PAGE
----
Research offers explanation for ineffectiveness of checkpoint immunotherapy against bladder cancer

New research offers a possible explanation for why a new type of cancer treatment hasn't been working as expected against bladder cancer.

The study finds that checkpoint immunotherapy, which is designed to activate the immune system, is not effective on some bladder cancers because there are no immune cells in the tumors. The finding explains what is happening at a cellular level to prevent the immune cells from getting into the tumor and points scientists in the right direction towards developing a combination therapy that could work.

"It's been a mystery for decades as to how tumors escape the immune system," said Mads Daugaard, an assistant professor of urologic science at UBC and a senior scientist at the Vancouver Prostate Centre and Vancouver Coastal Health Research Institute (VCHRI). "We've identified a cellular signaling pathway that regulates whether the body's immune cells are allowed to infiltrate the tumor."

Bladder cancer is the fifth most common cancer in Canada. There is only one line of chemotherapy available, cisplatin-based therapy, for invasive tumors. Once cancers become resistant, only checkpoint immunotherapy is approved as second-line treatment.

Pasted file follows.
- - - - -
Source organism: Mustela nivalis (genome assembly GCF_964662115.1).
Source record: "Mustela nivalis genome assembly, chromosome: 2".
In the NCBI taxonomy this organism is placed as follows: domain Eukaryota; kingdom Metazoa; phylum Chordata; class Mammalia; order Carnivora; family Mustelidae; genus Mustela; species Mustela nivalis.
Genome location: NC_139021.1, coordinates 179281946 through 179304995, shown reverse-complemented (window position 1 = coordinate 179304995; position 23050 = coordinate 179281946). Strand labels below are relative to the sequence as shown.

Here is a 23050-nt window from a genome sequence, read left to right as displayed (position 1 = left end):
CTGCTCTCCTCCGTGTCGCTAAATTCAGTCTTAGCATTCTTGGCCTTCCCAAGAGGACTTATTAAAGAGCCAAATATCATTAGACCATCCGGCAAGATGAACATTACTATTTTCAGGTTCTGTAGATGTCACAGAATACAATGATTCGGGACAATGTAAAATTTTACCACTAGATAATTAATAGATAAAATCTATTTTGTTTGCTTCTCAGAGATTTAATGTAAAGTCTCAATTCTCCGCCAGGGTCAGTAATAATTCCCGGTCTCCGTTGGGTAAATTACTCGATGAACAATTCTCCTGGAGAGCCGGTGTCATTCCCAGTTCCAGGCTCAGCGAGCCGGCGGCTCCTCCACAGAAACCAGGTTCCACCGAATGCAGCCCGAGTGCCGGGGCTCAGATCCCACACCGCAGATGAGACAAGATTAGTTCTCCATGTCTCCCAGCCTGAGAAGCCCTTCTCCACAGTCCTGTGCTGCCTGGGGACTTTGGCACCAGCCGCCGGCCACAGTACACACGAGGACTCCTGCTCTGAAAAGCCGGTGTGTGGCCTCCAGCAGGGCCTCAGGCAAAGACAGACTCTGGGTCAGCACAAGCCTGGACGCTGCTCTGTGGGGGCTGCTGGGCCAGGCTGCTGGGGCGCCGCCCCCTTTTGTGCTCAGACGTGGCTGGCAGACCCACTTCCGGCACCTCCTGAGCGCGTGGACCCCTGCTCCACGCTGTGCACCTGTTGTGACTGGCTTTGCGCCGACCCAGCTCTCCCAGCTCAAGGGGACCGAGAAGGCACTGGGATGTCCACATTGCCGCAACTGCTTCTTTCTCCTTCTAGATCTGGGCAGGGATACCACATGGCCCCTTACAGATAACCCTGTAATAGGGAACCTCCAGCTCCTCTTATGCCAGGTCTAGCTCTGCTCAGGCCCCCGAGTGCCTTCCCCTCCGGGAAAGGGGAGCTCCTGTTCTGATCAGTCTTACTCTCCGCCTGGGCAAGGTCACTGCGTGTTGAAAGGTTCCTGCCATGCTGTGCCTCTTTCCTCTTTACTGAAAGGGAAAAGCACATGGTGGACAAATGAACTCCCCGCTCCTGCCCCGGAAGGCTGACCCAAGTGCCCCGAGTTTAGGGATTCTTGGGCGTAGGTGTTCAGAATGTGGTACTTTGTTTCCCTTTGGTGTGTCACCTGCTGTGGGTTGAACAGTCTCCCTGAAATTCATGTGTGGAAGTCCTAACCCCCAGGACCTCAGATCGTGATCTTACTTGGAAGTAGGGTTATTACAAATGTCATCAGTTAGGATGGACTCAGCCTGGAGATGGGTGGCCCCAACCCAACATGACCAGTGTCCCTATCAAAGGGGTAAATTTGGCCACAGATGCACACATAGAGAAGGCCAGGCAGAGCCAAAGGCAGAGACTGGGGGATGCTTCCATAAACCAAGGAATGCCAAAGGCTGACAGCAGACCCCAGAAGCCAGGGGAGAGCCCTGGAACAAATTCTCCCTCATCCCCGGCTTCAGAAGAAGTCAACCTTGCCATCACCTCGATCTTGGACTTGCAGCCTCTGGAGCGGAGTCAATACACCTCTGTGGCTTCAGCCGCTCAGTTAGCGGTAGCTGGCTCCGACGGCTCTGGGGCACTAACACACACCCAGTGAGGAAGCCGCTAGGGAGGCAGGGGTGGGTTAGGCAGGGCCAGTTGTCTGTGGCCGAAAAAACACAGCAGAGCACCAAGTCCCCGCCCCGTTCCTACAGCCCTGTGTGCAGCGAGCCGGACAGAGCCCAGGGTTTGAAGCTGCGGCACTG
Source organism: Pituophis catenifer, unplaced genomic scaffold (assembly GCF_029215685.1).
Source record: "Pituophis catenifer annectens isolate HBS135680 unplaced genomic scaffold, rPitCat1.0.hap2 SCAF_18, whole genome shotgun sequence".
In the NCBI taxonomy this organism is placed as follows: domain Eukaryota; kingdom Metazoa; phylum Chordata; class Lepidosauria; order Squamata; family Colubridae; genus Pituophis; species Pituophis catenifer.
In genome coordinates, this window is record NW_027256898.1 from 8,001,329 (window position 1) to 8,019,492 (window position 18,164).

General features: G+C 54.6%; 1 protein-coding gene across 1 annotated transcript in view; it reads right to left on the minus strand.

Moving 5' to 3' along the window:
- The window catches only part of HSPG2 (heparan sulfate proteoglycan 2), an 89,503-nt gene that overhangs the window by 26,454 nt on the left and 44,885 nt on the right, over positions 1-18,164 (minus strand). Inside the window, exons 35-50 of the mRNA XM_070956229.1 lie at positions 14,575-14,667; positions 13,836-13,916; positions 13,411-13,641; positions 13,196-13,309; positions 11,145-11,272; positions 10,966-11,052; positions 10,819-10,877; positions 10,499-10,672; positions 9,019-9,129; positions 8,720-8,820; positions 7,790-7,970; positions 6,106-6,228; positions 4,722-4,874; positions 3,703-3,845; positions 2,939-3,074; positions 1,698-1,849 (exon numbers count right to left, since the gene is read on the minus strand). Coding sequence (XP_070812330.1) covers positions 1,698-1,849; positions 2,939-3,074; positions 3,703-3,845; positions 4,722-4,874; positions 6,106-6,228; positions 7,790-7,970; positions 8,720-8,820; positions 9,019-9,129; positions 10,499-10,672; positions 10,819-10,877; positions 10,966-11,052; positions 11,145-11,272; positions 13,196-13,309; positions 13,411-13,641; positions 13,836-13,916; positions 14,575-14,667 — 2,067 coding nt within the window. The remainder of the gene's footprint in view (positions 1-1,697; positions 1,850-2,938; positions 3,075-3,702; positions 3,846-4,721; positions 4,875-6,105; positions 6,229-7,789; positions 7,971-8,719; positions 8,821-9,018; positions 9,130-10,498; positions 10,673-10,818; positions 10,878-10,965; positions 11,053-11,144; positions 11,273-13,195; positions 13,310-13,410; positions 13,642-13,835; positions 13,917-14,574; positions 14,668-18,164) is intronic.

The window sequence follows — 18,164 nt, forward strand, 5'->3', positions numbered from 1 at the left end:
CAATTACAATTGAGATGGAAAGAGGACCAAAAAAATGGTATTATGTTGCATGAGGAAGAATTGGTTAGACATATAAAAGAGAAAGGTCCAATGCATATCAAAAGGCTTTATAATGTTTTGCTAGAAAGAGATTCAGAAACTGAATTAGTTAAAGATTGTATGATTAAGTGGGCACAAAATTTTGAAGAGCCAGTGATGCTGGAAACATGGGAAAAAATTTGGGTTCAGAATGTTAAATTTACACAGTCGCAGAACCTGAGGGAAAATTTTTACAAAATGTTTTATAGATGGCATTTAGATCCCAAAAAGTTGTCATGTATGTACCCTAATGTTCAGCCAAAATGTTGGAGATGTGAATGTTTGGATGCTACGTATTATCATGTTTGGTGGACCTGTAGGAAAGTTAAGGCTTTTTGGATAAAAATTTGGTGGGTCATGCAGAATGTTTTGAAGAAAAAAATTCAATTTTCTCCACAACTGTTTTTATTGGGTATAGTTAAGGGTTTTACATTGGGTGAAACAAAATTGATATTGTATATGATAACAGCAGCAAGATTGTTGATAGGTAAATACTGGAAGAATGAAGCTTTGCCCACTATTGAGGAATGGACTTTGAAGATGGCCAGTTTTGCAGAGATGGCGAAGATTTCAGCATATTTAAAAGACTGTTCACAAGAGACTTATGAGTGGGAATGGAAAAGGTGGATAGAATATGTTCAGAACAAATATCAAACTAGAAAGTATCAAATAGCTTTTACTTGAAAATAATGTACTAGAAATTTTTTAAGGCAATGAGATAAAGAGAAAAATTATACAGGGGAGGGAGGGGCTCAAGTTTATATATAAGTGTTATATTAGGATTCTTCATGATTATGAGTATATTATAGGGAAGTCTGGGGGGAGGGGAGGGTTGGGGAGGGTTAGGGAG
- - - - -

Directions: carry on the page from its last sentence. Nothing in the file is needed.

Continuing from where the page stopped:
Atezolizumab is a checkpoint immunotherapy drug that strengthens the body's immune response and recently became the first new bladder cancer drug to be approved in more than twenty years. Initial results were very promising but subsequent clinical trials have shown that only one in five patients showed an objective response to treatment. The reason for that has puzzled researchers, until now.

In this study, Daugaard and his colleagues, Dr. Peter Black, an associate professor in urologic sciences at UBC and a senior scientist at the Vancouver Prostate Centre and VCHRI, and a team of scientists from H3 Biomedicine headed by Ping Zhu, found that some invasive bladder cancer tumours block the immune cells from accessing it by activating a cell signaling pathway called the peroxisome proliferator-activated receptor gamma (PPAR-γ) pathway.

"With this pathway, the tumors close the door to the immune system," said Daugaard. "Without immune cells in the tumor, checkpoint immunotherapy has little effect. Now we know what door the tumors are closing and we can therefore focus our efforts on breaking down that door and let the immune system back in."

Daugaard and his team have taken the first steps to develop a drug able to target the PPAR-γ pathway. The rationale is to use such a drug in combination with checkpoint immunotherapy treatment.

"The most efficient way to combat cancer would be to have the immune system take care of it itself. This is ultimately what we want to achieve," he said.

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